Ottawa announced last summer it would conduct the study, a decision that was lauded by opponents of the towering turbines.
The department says revisions to the plan were informed by more than 950 comments submitted by residents during a public consultation.
It says changes were made to the assessment of infrasound and a questionnaire to be administered by Statistics Canada.
Turbine opponents contend that exposure to low-frequency noise and vibrations from wind turbines _ in particular, inaudible infrasound _ can lead to sleep disorders, headaches, depression, anxiety and even blood pressure changes.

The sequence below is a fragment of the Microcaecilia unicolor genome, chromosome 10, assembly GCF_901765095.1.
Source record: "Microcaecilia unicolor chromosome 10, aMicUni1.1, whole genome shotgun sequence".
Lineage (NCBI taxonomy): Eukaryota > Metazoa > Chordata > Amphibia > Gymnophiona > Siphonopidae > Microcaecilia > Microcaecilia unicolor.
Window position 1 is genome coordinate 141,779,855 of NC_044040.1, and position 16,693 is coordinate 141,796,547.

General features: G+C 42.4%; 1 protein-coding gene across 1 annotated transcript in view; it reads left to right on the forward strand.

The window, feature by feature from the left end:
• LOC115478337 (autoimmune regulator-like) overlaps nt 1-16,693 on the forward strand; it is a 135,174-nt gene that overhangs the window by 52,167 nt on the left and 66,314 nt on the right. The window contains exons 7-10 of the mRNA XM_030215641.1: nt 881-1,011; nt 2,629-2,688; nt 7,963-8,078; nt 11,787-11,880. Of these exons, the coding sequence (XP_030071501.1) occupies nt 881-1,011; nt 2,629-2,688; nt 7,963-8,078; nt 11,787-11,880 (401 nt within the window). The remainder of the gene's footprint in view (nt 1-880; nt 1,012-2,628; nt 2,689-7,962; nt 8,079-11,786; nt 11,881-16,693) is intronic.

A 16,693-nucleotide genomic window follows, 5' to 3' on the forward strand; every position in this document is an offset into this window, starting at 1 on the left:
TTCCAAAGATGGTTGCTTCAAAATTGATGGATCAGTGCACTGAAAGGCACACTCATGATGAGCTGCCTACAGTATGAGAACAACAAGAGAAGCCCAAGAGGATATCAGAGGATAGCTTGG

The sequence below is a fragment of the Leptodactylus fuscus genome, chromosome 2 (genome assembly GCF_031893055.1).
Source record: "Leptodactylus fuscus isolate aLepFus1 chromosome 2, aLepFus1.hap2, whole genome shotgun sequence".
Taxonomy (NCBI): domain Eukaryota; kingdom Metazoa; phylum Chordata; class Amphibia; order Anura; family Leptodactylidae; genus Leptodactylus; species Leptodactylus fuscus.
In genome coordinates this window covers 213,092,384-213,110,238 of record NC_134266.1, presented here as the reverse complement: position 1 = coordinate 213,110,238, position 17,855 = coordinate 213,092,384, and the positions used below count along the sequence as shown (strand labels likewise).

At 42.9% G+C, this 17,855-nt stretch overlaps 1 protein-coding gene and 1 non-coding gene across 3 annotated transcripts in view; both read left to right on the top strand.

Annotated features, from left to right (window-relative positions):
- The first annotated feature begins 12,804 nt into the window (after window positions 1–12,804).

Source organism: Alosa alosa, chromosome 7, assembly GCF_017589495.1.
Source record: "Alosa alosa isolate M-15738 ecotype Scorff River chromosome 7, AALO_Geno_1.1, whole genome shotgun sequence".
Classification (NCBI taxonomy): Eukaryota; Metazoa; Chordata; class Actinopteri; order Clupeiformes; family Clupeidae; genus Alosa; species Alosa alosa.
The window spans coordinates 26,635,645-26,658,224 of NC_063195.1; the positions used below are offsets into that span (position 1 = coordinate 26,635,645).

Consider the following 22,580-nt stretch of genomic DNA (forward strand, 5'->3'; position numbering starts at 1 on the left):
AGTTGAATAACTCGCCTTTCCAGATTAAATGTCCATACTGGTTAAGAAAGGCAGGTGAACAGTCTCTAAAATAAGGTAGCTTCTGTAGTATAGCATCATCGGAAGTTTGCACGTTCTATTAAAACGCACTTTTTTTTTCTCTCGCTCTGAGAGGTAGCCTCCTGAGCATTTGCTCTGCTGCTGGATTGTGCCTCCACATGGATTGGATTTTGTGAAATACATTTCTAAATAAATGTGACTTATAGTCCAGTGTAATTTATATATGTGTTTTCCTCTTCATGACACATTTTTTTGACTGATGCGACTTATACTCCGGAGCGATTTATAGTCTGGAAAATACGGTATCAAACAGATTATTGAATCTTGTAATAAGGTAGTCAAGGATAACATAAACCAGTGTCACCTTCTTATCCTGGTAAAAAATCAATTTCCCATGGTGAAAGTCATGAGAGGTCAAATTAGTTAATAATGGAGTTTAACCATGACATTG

The $1.8-million study will initially focus on residents in 2,000 dwellings near eight to 12 wind-turbine installations.
There are about 140 such land-based wind farms in Canada, most of them in Ontario and Quebec.
The study is being conducted by a team of more than 25 experts in acoustics, health assessment and medicine, including four international advisers.
Results are expected in late 2014.Suggest a correction